SB 918 Signed into Law

Published on September 27, 2018

The mission of the California Coalition for Youth is to empower and improve the lives of California’s youth. In line with this, the California Coalition for Youth created the Youth Advisory Board (YAB) as an opportunity for youth (ages 12-24) to get involved in their local and state communities. With this in mind, this space is meant to provide the YAB as well as other youth or youth supporters a chance to share their opinions on current events, creative content or anything similar and relevant.

We invite everyone including readers to submit content and ideas for this space on a continuous basis.

Governor Brown Takes Historic Step To Begin Addressing the Needs of Youth and Young Adults Experiencing Homelessness

 

Today, Governor Brown signed the Homeless Youth Act of 2018 – SB 918 (Wiener), which is one of the California Coalition for Youth’s sponsored bills.  This bill takes a significant first step for California to do the state-level system work and coordination necessary to prevent and end youth and young adults experiencing homelessness.

SB 918 directs the Homeless Coordinating and Financing Council (Council) to set specific measurable goals and map progress towards ending youth homelessness. The Council will also work to:

  • Decrease the duration and frequency of youth who experience homelessness
  • Develop and collect data on county-level and statewide numbers on youth homelessness
  • Coordinate efforts to prevent homelessness among youth who were involved in the child welfare or juvenile justice systems
  • Coordinate with young people experiencing homelessness, appropriate state entities and other stakeholders to inform policy, practices, and programs

This bill recognizes that all young people, and in particular LGBTQ youth and youth of color, who are over-represented among youth experiencing homelessness, are recognized and that the state will work to address systematic barriers and lack of coordination in meeting their needs.  For too long, there has been no clear state agency or department responsible for addressing the needs of this vulnerable population.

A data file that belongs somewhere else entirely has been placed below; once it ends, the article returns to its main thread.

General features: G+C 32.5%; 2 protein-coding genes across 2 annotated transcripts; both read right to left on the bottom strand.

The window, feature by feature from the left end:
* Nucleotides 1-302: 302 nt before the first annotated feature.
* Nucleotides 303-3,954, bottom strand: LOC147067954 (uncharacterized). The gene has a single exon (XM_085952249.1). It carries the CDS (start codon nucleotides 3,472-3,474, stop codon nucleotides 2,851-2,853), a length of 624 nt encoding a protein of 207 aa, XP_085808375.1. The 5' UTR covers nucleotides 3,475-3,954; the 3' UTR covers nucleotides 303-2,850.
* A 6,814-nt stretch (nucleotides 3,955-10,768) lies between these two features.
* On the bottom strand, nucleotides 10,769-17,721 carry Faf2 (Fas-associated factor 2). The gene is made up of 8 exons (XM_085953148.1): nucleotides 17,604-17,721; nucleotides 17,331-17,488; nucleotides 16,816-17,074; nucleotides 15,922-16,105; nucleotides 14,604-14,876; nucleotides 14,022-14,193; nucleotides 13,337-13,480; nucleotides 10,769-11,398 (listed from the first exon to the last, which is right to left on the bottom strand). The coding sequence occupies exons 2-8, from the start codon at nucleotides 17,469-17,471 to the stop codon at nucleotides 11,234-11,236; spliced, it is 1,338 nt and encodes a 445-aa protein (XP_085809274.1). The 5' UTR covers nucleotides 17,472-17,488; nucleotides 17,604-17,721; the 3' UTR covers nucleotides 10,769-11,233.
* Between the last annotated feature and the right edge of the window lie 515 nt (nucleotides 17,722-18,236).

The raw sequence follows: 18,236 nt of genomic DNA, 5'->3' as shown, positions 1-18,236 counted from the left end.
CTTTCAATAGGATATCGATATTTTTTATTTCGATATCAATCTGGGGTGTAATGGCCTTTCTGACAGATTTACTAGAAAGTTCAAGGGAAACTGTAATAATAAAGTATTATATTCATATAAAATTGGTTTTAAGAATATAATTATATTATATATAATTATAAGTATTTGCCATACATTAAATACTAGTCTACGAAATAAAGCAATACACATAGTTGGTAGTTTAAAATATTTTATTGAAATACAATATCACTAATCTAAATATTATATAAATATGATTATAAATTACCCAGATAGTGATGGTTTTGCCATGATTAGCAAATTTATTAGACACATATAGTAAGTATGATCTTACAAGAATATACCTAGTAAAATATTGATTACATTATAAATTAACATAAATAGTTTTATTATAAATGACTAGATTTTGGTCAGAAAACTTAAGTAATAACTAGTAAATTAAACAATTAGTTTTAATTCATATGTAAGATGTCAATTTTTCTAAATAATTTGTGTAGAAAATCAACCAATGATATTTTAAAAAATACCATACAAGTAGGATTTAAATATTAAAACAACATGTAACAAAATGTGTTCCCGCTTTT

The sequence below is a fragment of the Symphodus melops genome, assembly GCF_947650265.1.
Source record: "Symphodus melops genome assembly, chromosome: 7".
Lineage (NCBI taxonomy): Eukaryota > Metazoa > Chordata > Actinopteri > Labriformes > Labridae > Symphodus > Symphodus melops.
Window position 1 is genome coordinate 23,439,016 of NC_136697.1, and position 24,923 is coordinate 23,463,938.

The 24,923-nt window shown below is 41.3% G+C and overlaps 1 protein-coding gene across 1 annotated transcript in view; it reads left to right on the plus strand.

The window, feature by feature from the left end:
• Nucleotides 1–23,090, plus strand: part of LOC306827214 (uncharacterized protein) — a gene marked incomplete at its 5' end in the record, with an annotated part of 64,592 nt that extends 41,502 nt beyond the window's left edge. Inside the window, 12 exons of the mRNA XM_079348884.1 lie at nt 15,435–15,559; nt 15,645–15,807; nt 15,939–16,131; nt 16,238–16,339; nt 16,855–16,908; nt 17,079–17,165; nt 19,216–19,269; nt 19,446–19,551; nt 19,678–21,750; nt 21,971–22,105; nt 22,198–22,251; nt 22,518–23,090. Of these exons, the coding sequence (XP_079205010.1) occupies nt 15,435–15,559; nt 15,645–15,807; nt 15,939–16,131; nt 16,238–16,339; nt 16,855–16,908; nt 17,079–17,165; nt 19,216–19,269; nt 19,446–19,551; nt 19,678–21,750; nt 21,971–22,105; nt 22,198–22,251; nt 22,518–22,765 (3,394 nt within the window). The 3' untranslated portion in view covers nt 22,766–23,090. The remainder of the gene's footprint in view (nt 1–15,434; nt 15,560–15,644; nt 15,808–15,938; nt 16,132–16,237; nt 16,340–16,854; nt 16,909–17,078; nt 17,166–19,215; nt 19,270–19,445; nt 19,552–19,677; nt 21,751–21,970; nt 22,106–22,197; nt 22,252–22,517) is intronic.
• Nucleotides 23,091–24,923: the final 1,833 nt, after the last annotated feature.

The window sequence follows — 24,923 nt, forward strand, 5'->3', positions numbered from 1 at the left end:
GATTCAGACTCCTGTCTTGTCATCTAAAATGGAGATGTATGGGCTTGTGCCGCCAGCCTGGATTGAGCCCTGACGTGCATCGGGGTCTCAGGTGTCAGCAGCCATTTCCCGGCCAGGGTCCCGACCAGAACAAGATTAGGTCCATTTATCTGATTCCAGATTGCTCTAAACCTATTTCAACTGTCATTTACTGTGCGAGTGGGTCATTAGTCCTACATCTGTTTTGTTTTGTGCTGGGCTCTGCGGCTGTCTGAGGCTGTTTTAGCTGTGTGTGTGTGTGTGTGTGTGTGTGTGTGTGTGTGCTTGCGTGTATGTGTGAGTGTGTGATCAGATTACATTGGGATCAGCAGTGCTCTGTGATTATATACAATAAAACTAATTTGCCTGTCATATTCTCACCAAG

The California Coalition for Youth worked with a broad group of stakeholders on SB 918, and was joined by Tipping Point Community, Equality California, John Burton Advocates for Youth, the Corporation for Supportive Housing, and Housing California as co-sponsors of the measure.

Sherilyn Adams, Executive Director of Larkin Street Youth Services and Board Chair of the California Coalition for Youth said it best, “On behalf of CCY and our members, I want to thank Senator Wiener and Assemblywoman Rubio for their vision, leadership and relentless efforts on the bill, which came out of their joint hearing last fall on the issue. By signing SB 918, the Governor sets a path for our State to reduce youth homelessness.  SB 918 is bold action toward insuring that no young person lays their head on our street, and that every young person in our State has the opportunity to reach their full potential.”

Additionally, SB 918 builds upon recent actions taken in the 2018-19 State Budget of which CCY was instrumental.  Budget actions included moving the Council from the Department of Housing and Community Development to the Business, Consumer Services and Housing Agency – placing it closer to the Governor – and expanding the Council’s membership to include a seat for a formerly homeless youth.  The Budget also includes $500 million for the Homeless Emergency Aid Program, which includes a minimum 5% of these funds to be set aside to serve homeless youth or youth at risk of homelessness.

In addition to Senator Wiener and Assemblymember Rubio’s authorship, SB 918 is co-authored by Senators Ben Allen (D-Santa Monica), Jim Beall (D-San Jose), Steven Glazer (D-Orinda), Jerry Hill (D-San Mateo), Connie Leyva (D-Chino), Anthony Portantino (D-La Cañada), Scott Wilk (R-Santa Clarita), and Assemblymembers David Chiu (D-San Francisco), Ken Cooley (D-Rancho Cordova), Lorena Gonzalez Fletcher (D-San Diego), Tom Lackey (R-Palmdale), Brian Maienschein (R-San Diego), Chad Mayes (R-Yucca Valley), Kevin McCarty (D-Sacramento), Eloise Gomez Reyes (D-Grand Terrace), Freddie Rodriguez (D-Pomona), Marc Steinorth (R-Rancho Cucamonga), Mark Stone (D-Scotts Valley), and Tony Thurmond (D-Richmond).

 

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